• On August 25, 2020, Choate released a statement on its Facebook page stating, “Choate is working to become a more just and equitable place for its community members and within society. Part of that work is standing in solidarity and in collective grief in response to the horrific shooting of Jacob Blake.” This post was also featured on its Twitter and Instagram accounts.
  • On August 7, 2020, Choate discussed on its Facebook page an activity which “asks students to consider how socially constructed identifiers and codified systems of oppressions work together to affect each of our lived experiences.” This post was also featured on its Instagram account.
  • On July 18, 2020, Choate announced an update to its DEI Task Force on Facebook. This post was also featured on its Twitter and Instagram account.
  • On June 9, 2020, Choate posted a photo from a BLM protest on Facebook. This post was also featured on its Twitter account. More photos from this event was featured on its Instagram account.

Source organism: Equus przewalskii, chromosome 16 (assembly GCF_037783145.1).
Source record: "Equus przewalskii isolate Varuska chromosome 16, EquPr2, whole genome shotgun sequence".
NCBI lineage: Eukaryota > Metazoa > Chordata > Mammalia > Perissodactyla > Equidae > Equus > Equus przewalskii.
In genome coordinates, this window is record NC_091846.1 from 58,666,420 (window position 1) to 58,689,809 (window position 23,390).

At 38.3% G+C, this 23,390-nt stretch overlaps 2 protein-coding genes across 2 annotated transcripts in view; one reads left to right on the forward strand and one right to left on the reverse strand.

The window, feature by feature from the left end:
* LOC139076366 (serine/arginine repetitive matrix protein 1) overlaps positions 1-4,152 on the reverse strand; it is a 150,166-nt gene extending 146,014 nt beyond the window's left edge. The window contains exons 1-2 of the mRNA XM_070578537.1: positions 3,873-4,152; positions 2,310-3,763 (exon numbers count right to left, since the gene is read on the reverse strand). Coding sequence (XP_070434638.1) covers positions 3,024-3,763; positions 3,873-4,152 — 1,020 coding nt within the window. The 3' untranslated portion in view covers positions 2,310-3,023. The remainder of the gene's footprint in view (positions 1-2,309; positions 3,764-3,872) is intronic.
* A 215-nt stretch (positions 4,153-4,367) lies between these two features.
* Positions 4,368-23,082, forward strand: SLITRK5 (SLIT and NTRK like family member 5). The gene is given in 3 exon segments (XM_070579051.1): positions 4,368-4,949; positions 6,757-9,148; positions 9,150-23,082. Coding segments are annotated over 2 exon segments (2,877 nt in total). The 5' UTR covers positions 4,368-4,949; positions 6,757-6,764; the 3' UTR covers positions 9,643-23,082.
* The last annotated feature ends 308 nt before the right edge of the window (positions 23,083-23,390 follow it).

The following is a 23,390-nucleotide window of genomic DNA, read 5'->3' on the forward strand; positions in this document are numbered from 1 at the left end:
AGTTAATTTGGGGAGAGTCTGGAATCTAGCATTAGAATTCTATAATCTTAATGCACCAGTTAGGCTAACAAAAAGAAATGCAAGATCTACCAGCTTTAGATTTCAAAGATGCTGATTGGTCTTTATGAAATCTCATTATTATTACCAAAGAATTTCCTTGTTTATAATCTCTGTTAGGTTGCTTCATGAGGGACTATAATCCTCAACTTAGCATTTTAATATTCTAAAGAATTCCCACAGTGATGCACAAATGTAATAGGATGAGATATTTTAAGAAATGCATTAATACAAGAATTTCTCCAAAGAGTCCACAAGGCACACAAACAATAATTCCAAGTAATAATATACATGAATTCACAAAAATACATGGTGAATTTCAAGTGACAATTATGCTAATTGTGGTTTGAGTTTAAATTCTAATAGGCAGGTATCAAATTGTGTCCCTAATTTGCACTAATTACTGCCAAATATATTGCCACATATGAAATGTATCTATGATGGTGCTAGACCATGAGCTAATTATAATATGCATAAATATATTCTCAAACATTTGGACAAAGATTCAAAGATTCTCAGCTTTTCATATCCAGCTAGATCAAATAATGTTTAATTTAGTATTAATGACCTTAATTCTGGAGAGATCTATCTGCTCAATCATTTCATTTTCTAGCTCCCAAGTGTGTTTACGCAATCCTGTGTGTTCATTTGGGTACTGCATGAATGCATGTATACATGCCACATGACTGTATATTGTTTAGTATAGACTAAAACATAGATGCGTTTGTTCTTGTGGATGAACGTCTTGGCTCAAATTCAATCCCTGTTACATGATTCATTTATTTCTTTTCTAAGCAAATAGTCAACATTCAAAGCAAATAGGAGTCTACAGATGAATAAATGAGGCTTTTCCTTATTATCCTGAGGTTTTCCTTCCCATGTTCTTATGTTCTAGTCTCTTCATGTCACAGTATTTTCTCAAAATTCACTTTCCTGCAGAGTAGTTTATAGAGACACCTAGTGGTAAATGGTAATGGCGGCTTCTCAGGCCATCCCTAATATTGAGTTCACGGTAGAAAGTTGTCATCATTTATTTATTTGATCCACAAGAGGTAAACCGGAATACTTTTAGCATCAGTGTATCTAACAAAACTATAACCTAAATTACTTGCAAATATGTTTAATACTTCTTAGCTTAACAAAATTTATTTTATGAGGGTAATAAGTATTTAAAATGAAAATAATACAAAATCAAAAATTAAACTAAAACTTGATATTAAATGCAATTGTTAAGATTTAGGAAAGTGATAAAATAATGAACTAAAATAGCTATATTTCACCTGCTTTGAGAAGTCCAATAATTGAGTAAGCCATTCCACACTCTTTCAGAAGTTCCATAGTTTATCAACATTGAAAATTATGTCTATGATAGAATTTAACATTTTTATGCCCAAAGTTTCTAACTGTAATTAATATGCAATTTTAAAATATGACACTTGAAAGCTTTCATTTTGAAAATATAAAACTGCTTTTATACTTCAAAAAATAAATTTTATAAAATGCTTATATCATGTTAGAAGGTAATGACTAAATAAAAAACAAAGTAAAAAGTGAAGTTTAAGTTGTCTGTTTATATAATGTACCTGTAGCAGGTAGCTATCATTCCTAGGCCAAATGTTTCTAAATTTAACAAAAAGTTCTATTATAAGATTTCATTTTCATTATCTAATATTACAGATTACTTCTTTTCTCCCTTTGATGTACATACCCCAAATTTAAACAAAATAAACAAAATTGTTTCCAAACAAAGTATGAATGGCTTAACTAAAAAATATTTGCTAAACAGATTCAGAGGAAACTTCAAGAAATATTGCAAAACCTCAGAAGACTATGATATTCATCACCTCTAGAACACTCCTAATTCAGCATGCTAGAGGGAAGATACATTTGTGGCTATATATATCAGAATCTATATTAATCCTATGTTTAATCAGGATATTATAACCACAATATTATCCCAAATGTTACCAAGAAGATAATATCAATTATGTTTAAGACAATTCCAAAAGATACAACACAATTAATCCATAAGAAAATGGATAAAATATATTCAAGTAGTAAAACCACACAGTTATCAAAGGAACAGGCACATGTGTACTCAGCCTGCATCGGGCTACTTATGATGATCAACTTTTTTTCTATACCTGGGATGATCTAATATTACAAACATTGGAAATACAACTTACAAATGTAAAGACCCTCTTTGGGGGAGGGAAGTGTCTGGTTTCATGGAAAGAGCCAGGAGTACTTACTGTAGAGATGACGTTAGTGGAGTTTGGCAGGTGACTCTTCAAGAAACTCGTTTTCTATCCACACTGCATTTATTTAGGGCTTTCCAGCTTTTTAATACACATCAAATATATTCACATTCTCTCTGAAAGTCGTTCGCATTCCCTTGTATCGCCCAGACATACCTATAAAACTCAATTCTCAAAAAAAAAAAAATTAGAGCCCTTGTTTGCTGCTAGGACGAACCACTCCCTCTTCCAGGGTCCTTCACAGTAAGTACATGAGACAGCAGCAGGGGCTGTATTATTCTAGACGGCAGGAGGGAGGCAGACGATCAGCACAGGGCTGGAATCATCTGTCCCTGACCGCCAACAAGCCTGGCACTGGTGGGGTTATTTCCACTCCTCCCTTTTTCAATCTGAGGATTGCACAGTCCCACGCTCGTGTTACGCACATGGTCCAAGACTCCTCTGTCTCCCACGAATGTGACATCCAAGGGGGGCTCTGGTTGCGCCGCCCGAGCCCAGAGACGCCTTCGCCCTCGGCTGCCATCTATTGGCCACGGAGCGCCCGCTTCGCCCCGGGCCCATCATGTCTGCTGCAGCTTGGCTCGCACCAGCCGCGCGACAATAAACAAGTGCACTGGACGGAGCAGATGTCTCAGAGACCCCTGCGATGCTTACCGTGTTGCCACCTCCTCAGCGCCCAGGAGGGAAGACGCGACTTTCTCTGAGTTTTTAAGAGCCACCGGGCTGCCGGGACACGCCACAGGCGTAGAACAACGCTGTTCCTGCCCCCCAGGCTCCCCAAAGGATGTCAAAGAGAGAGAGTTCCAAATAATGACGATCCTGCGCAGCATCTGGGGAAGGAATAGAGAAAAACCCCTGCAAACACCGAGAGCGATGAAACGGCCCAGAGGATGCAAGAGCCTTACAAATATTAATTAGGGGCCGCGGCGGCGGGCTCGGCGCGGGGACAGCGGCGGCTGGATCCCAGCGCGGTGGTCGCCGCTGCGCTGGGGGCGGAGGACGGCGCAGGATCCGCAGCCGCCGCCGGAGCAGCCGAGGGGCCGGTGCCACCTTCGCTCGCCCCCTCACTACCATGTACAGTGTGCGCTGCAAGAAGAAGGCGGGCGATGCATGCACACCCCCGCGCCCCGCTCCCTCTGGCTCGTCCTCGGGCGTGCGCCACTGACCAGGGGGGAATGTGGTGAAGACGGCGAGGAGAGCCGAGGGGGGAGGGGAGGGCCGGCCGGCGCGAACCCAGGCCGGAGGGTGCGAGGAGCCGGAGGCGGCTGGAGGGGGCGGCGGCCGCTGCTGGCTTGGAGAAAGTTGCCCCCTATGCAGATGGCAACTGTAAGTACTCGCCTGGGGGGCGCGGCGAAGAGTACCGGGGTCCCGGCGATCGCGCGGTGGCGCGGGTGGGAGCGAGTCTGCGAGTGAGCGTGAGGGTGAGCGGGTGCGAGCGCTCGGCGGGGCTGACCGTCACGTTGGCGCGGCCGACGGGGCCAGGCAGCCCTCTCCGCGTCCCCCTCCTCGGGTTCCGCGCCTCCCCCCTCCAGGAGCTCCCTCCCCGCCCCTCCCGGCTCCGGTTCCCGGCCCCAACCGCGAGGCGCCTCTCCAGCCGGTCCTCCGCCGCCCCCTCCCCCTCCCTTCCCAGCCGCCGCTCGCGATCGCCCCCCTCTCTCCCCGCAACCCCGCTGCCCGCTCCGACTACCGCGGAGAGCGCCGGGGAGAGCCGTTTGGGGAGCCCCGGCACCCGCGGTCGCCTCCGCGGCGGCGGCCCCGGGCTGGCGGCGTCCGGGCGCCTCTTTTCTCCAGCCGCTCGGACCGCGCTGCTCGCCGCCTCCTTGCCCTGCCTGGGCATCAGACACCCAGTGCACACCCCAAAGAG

• On June 4, 2020, Choate stated on Facebook, “Despite the gravity of recent race-based violence, I recognize that the unrest exploding across our country right now does not result from the murder of one Black American, or two, or three, or four. It results from four centuries of unjust treatment based on race and the systems that perpetuate that injustice. We must take hold of this historic moment as an opportunity to make progress together on behalf of real justice, equality, and peace.” This post was also featured on its Twitter and Instagram accounts.
  • On June 1, 2020, Choate released a statement on Facebook responding to the death of George Floyd. This post was also featured on its Twitter and Instagram accounts.